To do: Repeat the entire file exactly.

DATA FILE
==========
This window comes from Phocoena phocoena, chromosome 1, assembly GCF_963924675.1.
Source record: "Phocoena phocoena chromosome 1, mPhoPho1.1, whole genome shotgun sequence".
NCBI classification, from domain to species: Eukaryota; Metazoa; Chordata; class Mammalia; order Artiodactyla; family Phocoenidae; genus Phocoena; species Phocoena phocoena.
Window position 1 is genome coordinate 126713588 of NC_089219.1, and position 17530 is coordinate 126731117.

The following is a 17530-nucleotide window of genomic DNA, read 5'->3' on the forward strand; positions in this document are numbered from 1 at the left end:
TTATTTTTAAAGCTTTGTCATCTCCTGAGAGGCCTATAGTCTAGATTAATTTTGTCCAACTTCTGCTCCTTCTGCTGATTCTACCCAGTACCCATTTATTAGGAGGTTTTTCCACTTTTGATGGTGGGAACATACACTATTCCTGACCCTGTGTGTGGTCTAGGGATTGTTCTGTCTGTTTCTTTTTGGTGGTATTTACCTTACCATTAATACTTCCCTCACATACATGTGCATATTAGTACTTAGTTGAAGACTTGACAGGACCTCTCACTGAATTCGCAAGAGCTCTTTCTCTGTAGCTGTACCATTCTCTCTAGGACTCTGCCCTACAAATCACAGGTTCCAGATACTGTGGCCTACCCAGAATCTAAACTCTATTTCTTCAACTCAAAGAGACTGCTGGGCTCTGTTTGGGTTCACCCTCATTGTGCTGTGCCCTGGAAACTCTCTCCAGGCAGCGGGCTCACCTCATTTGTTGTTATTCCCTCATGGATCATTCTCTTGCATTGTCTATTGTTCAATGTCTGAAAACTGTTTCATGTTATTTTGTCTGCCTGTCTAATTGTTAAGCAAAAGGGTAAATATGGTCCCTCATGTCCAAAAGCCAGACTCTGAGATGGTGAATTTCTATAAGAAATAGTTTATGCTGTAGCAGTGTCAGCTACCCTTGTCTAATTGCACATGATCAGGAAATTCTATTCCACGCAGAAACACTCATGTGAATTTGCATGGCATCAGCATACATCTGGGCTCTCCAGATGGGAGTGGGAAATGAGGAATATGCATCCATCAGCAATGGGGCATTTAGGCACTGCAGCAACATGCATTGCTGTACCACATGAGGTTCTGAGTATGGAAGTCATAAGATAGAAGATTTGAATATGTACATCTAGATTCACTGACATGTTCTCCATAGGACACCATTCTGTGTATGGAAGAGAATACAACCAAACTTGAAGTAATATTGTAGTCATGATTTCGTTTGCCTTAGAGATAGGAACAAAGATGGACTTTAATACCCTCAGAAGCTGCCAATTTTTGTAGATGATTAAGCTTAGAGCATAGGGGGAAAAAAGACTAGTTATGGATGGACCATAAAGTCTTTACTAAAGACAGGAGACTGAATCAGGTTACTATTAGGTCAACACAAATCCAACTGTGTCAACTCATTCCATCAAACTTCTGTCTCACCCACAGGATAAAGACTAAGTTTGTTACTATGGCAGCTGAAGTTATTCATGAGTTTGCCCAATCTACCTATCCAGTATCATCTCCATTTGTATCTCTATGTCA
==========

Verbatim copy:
This window comes from Phocoena phocoena, chromosome 1, assembly GCF_963924675.1.
Source record: "Phocoena phocoena chromosome 1, mPhoPho1.1, whole genome shotgun sequence".
NCBI classification, from domain to species: Eukaryota; Metazoa; Chordata; class Mammalia; order Artiodactyla; family Phocoenidae; genus Phocoena; species Phocoena phocoena.
Window position 1 is genome coordinate 126713588 of NC_089219.1, and position 17530 is coordinate 126731117.

The following is a 17530-nucleotide window of genomic DNA, read 5'->3' on the forward strand; positions in this document are numbered from 1 at the left end:
TTATTTTTAAAGCTTTGTCATCTCCTGAGAGGCCTATAGTCTAGATTAATTTTGTCCAACTTCTGCTCCTTCTGCTGATTCTACCCAGTACCCATTTATTAGGAGGTTTTTCCACTTTTGATGGTGGGAACATACACTATTCCTGACCCTGTGTGTGGTCTAGGGATTGTTCTGTCTGTTTCTTTTTGGTGGTATTTACCTTACCATTAATACTTCCCTCACATACATGTGCATATTAGTACTTAGTTGAAGACTTGACAGGACCTCTCACTGAATTCGCAAGAGCTCTTTCTCTGTAGCTGTACCATTCTCTCTAGGACTCTGCCCTACAAATCACAGGTTCCAGATACTGTGGCCTACCCAGAATCTAAACTCTATTTCTTCAACTCAAAGAGACTGCTGGGCTCTGTTTGGGTTCACCCTCATTGTGCTGTGCCCTGGAAACTCTCTCCAGGCAGCGGGCTCACCTCATTTGTTGTTATTCCCTCATGGATCATTCTCTTGCATTGTCTATTGTTCAATGTCTGAAAACTGTTTCATGTTATTTTGTCTGCCTGTCTAATTGTTAAGCAAAAGGGTAAATATGGTCCCTCATGTCCAAAAGCCAGACTCTGAGATGGTGAATTTCTATAAGAAATAGTTTATGCTGTAGCAGTGTCAGCTACCCTTGTCTAATTGCACATGATCAGGAAATTCTATTCCACGCAGAAACACTCATGTGAATTTGCATGGCATCAGCATACATCTGGGCTCTCCAGATGGGAGTGGGAAATGAGGAATATGCATCCATCAGCAATGGGGCATTTAGGCACTGCAGCAACATGCATTGCTGTACCACATGAGGTTCTGAGTATGGAAGTCATAAGATAGAAGATTTGAATATGTACATCTAGATTCACTGACATGTTCTCCATAGGACACCATTCTGTGTATGGAAGAGAATACAACCAAACTTGAAGTAATATTGTAGTCATGATTTCGTTTGCCTTAGAGATAGGAACAAAGATGGACTTTAATACCCTCAGAAGCTGCCAATTTTTGTAGATGATTAAGCTTAGAGCATAGGGGGAAAAAAGACTAGTTATGGATGGACCATAAAGTCTTTACTAAAGACAGGAGACTGAATCAGGTTACTATTAGGTCAACACAAATCCAACTGTGTCAACTCATTCCATCAAACTTCTGTCTCACCCACAGGATAAAGACTAAGTTTGTTACTATGGCAGCTGAAGTTATTCATGAGTTTGCCCAATCTACCTATCCAGTATCATCTCCATTTGTATCTCTATGTCA